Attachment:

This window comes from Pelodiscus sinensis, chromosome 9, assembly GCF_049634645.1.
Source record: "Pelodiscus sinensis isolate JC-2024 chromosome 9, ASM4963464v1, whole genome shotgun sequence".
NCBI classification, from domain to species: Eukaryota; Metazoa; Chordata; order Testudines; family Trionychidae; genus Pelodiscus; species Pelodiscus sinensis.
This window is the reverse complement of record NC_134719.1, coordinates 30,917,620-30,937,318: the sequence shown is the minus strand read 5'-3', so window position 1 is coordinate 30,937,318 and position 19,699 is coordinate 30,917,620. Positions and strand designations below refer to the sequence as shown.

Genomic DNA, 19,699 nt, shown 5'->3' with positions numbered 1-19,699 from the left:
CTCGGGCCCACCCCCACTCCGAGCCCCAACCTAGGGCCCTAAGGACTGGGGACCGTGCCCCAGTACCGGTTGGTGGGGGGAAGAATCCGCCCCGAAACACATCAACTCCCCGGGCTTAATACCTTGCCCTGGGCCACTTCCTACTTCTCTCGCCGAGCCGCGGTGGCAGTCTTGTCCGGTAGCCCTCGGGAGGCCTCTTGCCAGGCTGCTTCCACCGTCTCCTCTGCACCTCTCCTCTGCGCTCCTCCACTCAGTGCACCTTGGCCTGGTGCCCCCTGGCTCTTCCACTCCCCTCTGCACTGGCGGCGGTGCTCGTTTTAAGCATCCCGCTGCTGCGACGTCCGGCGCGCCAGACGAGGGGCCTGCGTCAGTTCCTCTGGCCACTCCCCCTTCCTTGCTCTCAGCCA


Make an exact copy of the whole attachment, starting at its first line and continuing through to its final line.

This window comes from Pelodiscus sinensis, chromosome 9, assembly GCF_049634645.1.
Source record: "Pelodiscus sinensis isolate JC-2024 chromosome 9, ASM4963464v1, whole genome shotgun sequence".
NCBI classification, from domain to species: Eukaryota; Metazoa; Chordata; order Testudines; family Trionychidae; genus Pelodiscus; species Pelodiscus sinensis.
This window is the reverse complement of record NC_134719.1, coordinates 30,917,620-30,937,318: the sequence shown is the minus strand read 5'-3', so window position 1 is coordinate 30,937,318 and position 19,699 is coordinate 30,917,620. Positions and strand designations below refer to the sequence as shown.

Genomic DNA, 19,699 nt, shown 5'->3' with positions numbered 1-19,699 from the left:
CTCGGGCCCACCCCCACTCCGAGCCCCAACCTAGGGCCCTAAGGACTGGGGACCGTGCCCCAGTACCGGTTGGTGGGGGGAAGAATCCGCCCCGAAACACATCAACTCCCCGGGCTTAATACCTTGCCCTGGGCCACTTCCTACTTCTCTCGCCGAGCCGCGGTGGCAGTCTTGTCCGGTAGCCCTCGGGAGGCCTCTTGCCAGGCTGCTTCCACCGTCTCCTCTGCACCTCTCCTCTGCGCTCCTCCACTCAGTGCACCTTGGCCTGGTGCCCCCTGGCTCTTCCACTCCCCTCTGCACTGGCGGCGGTGCTCGTTTTAAGCATCCCGCTGCTGCGACGTCCGGCGCGCCAGACGAGGGGCCTGCGTCAGTTCCTCTGGCCACTCCCCCTTCCTTGCTCTCAGCCA